Not only was the right-wing coalition destroyed, leaving it in the minority with only 29 seats, the remaining nine National Conciliation votes formed a new rightist party under the leadership of ex-colonel Roberto Escobar Garcia that is drawing much of D'Aubuisson's old, moneyed backing. Some of Escobar Garcia's strongest support comes from the same wealthy farmers whose losses under the agrarian reform D'Aubuisson has been unable to reverse.
Some of D'Aubuisson's greatest recent setbacks came as he and the people he has represented tried to reassert their power.
After Magana, the middle-of-the-road military's handpicked president, tried to pull together a government of national unity in August with a pact signed by all parties, the extreme right began serious behind-the-scene maneuvers at several military garrisons to win support for the ouster of Garcia from the Defense Ministry.
"The effort didn't prosper," as one commander put it. "I think right now the officers are more interested in looking at how to manage the military situation than dealing with things like that." Garcia and Magana retaliated with the ouster of Carranza.
D'Aubuisson tried to have the Magana-appointed head of the Central Bank investigated, apparently with a mind to installing one of his own people.
That effort did not prosper either. Now the public health minister appointed by D'Aubuisson's party has been forced to resign, according to senior government officials, and the key agricultural agencies he won control of in April are under increasing pressure from below by Christian Democrat-allied labor unions.
But the most striking setback for the extreme right came when D'Aubuisson tried to ram a measure through the assembly last month that would have "rejected absolutely all attempts at dialogue or negotiations with the terrorist minorities," meaning the guerrillas and their political allies.
The action followed a guerrilla proposal for a form of "dialogue" with the government, instead of its previous call for substantive "negotiations." Magana and others showed interest.
No one doubts that seven months ago, during what one Salvadoran priest called the "exaltation of ultra-conservatism" after the election, such a measure, prohibiting any form of contact with the guerrillas, would have passed overwhelmingly.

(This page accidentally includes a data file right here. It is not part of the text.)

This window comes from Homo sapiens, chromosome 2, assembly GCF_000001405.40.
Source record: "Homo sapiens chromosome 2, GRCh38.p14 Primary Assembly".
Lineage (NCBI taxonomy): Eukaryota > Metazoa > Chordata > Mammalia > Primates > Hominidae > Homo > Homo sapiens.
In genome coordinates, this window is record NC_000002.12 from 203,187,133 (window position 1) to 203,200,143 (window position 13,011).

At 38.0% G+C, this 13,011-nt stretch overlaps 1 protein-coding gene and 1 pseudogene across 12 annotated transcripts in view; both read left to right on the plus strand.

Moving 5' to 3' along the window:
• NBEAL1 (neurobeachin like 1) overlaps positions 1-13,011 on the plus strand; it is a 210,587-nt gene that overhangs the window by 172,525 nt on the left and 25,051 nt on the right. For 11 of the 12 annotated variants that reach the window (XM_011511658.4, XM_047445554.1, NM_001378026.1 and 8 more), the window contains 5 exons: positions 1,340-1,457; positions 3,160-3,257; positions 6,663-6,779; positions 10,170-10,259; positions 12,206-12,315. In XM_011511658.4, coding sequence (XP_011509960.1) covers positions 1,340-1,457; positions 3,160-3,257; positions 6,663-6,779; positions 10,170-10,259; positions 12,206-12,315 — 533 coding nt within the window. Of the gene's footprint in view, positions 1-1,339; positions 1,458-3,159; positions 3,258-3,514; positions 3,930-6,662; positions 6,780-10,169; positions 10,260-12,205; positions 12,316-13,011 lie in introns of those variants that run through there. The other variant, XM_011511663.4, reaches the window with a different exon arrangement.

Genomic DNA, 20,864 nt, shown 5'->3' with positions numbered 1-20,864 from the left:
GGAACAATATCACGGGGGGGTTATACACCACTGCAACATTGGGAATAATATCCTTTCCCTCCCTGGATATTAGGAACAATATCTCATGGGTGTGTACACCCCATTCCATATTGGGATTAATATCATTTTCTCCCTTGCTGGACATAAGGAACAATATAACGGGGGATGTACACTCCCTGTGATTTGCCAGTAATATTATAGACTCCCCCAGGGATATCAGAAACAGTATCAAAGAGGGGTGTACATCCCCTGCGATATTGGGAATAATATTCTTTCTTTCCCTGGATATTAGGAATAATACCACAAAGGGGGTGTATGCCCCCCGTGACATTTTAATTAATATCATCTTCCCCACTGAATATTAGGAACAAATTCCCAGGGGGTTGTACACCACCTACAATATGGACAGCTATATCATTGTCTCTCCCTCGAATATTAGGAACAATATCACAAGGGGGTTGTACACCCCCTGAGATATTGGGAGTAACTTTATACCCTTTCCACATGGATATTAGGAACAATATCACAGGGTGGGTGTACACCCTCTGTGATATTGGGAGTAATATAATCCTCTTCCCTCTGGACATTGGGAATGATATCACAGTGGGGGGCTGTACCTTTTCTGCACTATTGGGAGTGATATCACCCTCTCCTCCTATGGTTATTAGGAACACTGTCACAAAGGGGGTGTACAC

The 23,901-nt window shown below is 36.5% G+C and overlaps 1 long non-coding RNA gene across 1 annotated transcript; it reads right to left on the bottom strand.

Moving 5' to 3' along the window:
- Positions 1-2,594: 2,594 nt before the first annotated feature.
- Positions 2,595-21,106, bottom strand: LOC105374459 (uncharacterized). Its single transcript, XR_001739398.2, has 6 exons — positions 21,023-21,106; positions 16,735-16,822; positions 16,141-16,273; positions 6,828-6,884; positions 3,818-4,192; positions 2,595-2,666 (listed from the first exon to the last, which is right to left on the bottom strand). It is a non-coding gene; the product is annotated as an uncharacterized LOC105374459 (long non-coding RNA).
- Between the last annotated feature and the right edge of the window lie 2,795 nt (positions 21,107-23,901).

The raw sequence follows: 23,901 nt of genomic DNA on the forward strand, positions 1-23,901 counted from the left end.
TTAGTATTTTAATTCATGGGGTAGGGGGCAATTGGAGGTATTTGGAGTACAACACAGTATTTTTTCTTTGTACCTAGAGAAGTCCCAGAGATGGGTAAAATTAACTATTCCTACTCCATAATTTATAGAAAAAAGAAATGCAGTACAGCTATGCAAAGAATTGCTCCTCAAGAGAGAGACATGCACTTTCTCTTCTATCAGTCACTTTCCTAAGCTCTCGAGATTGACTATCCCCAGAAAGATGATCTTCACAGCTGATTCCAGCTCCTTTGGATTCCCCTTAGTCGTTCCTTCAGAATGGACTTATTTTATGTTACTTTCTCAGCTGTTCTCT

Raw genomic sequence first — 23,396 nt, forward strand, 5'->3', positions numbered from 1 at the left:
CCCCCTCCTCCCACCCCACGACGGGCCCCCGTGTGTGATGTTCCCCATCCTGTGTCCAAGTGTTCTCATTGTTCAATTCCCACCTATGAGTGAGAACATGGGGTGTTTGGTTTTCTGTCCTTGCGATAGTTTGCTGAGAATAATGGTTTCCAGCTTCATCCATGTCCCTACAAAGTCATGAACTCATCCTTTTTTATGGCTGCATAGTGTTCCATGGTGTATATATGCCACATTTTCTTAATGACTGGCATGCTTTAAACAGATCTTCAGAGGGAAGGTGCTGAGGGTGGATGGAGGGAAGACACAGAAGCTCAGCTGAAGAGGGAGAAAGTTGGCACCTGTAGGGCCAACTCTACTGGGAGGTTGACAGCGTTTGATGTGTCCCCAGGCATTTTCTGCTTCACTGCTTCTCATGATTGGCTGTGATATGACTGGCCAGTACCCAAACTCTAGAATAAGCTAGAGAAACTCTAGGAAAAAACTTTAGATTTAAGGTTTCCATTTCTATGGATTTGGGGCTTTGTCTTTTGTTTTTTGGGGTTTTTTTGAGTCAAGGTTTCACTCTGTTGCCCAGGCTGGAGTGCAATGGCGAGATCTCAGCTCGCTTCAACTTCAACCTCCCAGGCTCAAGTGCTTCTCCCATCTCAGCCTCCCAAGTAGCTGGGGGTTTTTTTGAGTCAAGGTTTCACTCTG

D'Aubuisson is still holding his own on some fronts. Next to the overall political struggle, the most vexing problem for Washington and Garcia at the moment has been their failure to bring to prosecution a D'Aubuisson ally, Lt. Rodolfo Lopez Sibrian, for the murders early last year of the head of the agrarian reform program and two American advisers. Having twice been released by judges whom officials have characterized as afraid of or allied with D'Aubuisson, Lopez Sibrian has now been sent to the war front by Garcia, who currently is looking for a new legal avenue against him.
But recent victories against D'Aubuisson have raised hopes on the moderate left and even the moderate right that the time is drawing near when the combatants in this country's bloody civil war will at least begin talking about talks to end it.
They note that both the left and the right are looking at carefully limited procedural steps that could lead to contacts that both sides would find acceptable.
"Remember the Vietnam war? How long they were discussing the shape of the table?" Ruben Zamora of the guerrilla-allied Revolutionary Democratic Front asked in a recent interview in another Central American capital. "To some extent this is a similar thing."
But nobody on the left or the right is admitting to substantive changes in their posture toward talks.
Successive governments have said for two years they would talk to the guerrillas about bringing them into the electoral process but they would not negotiate the composition of the government. That has also been, and remains, the U.S. position.
The guerrillas have said since the summer of 1981 that they want negotiations without prior conditions but that they want everything to be open to discussion.
In addition to hard-liners on both sides intent on scuttling such initiatives, violently if necessary, there are many members of the "pro-American" group who say privately that they are drifting along with the slow tide toward talks only as a political tactic or for propaganda purposes. This is particularly true in the Army.
There are fears at the embassy and among the people it backs that D'Aubuisson or his followers will bolt the system completely, as they have done before, and will resort to the use of "death squads" to deal with the people they consider enemies.